A new interactive map from The Associated Press shows in stark relief how some states gained ground in the fight against poverty, particularly during the economic boom times of the late 1990s and early 2000s, before backtracking over the past few years.
The graphic rendering of poverty data released by the U.S. Census last week also shows that some states are faring better than others when it comes to poverty. Still, not many states have escaped the recent economic malaise without some increase in the percentage of people struggling to make ends meet.
“There are very few places that haven’t been affected by the last two recessions,” said Scott Allard, associate professor at the University of Chicago School of Social Service Administration and an expert on poverty.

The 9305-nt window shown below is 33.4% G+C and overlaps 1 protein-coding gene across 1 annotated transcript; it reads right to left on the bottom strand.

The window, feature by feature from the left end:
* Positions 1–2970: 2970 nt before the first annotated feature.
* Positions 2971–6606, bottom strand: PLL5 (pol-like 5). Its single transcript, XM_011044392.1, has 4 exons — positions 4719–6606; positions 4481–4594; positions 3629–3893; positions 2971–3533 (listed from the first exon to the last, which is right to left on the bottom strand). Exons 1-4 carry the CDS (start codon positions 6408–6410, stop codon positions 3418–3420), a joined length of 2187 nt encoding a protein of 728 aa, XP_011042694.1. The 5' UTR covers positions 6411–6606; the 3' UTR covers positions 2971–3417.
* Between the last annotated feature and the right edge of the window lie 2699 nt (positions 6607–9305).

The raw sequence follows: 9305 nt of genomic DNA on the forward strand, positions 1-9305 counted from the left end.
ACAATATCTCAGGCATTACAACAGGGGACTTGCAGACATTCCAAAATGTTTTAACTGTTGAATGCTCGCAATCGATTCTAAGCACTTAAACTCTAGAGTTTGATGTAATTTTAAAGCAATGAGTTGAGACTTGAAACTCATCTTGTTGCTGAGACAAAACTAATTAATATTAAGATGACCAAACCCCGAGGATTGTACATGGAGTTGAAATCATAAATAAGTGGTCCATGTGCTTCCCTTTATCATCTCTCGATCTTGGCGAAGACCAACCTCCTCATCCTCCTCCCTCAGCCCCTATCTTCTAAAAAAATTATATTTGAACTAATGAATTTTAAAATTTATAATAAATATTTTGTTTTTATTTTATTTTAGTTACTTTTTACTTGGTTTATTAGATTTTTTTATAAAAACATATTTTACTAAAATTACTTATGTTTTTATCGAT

Allard notes that some of the states dealing with highest rates of poverty also are struggling with severe budget issues, which may make it harder to help those in need.
“Many of the states that have some of the highest levels of poverty (are) struggling with making some of the most severe cuts to social programs,” he said.
The nationwide poverty rate hit 15.1 percent last year, up from 14.3 percent in 2009, according to the Census Bureau.
To view the changing landscape of poverty, hit the "play" button at upper left or slide the gray triangle from year to year.